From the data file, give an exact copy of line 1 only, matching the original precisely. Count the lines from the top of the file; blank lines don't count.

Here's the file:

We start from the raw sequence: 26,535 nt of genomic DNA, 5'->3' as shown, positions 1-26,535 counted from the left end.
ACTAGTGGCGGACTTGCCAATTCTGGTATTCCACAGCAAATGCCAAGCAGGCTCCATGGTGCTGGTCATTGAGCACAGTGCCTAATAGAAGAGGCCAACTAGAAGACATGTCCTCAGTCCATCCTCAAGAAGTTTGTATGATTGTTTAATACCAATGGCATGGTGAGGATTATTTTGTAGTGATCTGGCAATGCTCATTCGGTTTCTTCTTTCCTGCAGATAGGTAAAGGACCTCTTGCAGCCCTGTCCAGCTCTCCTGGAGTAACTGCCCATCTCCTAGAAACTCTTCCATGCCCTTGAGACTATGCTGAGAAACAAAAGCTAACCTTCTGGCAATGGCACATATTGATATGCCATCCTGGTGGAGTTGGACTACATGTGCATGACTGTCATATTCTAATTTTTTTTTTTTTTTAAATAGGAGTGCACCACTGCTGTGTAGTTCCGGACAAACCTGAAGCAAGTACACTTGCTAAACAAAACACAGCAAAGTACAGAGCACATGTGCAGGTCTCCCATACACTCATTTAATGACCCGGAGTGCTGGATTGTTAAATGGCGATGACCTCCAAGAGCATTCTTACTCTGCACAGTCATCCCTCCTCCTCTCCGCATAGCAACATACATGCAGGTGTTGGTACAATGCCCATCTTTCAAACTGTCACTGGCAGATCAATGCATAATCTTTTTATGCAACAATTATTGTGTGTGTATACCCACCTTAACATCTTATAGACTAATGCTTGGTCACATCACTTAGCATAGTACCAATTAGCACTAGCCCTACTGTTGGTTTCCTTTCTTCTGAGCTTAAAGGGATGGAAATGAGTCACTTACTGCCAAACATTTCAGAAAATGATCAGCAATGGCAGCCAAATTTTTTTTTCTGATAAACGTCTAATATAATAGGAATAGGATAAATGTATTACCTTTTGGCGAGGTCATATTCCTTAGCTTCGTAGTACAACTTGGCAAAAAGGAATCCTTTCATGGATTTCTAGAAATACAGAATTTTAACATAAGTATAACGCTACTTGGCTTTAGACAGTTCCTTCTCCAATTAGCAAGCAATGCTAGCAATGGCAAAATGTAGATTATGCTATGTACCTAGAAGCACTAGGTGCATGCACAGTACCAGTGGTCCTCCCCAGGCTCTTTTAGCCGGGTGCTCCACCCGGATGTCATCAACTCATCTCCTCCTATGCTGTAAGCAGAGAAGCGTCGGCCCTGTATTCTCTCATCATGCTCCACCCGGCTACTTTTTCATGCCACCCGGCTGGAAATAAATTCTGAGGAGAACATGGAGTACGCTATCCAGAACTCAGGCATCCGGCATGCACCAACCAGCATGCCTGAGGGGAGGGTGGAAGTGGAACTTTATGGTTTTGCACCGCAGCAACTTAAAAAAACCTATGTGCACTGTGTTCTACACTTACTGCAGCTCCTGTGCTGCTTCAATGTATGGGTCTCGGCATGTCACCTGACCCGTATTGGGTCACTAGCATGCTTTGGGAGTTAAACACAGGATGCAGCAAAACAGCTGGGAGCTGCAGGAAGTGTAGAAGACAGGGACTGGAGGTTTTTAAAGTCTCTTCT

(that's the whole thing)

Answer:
We start from the raw sequence: 26,535 nt of genomic DNA, 5'->3' as shown, positions 1-26,535 counted from the left end.